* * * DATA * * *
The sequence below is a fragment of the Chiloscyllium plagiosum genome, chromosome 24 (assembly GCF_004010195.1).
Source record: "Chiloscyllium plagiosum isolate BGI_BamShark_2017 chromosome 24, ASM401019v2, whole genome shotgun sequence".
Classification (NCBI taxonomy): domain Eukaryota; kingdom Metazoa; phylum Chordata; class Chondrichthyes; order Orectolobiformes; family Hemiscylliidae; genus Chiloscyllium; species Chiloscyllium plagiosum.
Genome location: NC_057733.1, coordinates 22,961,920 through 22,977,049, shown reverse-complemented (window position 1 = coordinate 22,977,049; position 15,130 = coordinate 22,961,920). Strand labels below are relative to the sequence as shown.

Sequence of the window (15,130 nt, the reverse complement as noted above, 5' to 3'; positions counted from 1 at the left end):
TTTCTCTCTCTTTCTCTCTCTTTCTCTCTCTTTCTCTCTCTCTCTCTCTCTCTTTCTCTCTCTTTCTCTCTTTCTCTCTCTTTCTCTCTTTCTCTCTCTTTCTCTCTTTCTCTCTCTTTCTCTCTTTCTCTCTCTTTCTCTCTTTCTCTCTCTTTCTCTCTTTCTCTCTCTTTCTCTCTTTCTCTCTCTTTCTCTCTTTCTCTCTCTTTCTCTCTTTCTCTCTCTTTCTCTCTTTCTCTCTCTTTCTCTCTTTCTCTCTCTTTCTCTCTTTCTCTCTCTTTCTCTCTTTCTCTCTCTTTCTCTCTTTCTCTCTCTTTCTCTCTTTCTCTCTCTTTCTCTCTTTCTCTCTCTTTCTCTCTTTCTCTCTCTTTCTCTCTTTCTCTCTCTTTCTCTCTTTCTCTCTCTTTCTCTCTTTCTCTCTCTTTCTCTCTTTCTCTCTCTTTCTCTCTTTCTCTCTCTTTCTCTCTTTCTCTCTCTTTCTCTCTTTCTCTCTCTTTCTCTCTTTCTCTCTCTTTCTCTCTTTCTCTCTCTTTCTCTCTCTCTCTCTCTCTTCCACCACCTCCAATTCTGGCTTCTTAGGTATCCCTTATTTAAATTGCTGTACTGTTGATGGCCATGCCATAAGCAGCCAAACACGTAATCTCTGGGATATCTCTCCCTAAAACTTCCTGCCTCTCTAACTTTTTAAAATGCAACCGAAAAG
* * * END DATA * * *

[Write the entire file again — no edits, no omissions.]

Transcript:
The sequence below is a fragment of the Chiloscyllium plagiosum genome, chromosome 24 (assembly GCF_004010195.1).
Source record: "Chiloscyllium plagiosum isolate BGI_BamShark_2017 chromosome 24, ASM401019v2, whole genome shotgun sequence".
Classification (NCBI taxonomy): domain Eukaryota; kingdom Metazoa; phylum Chordata; class Chondrichthyes; order Orectolobiformes; family Hemiscylliidae; genus Chiloscyllium; species Chiloscyllium plagiosum.
Genome location: NC_057733.1, coordinates 22,961,920 through 22,977,049, shown reverse-complemented (window position 1 = coordinate 22,977,049; position 15,130 = coordinate 22,961,920). Strand labels below are relative to the sequence as shown.

Sequence of the window (15,130 nt, the reverse complement as noted above, 5' to 3'; positions counted from 1 at the left end):
TTTCTCTCTCTTTCTCTCTCTTTCTCTCTCTTTCTCTCTCTCTCTCTCTCTCTTTCTCTCTCTTTCTCTCTTTCTCTCTCTTTCTCTCTTTCTCTCTCTTTCTCTCTTTCTCTCTCTTTCTCTCTTTCTCTCTCTTTCTCTCTTTCTCTCTCTTTCTCTCTTTCTCTCTCTTTCTCTCTTTCTCTCTCTTTCTCTCTTTCTCTCTCTTTCTCTCTTTCTCTCTCTTTCTCTCTTTCTCTCTCTTTCTCTCTTTCTCTCTCTTTCTCTCTTTCTCTCTCTTTCTCTCTTTCTCTCTCTTTCTCTCTTTCTCTCTCTTTCTCTCTTTCTCTCTCTTTCTCTCTTTCTCTCTCTTTCTCTCTTTCTCTCTCTTTCTCTCTTTCTCTCTCTTTCTCTCTTTCTCTCTCTTTCTCTCTTTCTCTCTCTTTCTCTCTTTCTCTCTCTTTCTCTCTTTCTCTCTCTTTCTCTCTTTCTCTCTCTTTCTCTCTTTCTCTCTCTTTCTCTCTTTCTCTCTCTTTCTCTCTTTCTCTCTCTTTCTCTCTCTCTCTCTCTCTTCCACCACCTCCAATTCTGGCTTCTTAGGTATCCCTTATTTAAATTGCTGTACTGTTGATGGCCATGCCATAAGCAGCCAAACACGTAATCTCTGGGATATCTCTCCCTAAAACTTCCTGCCTCTCTAACTTTTTAAAATGCAACCGAAAAG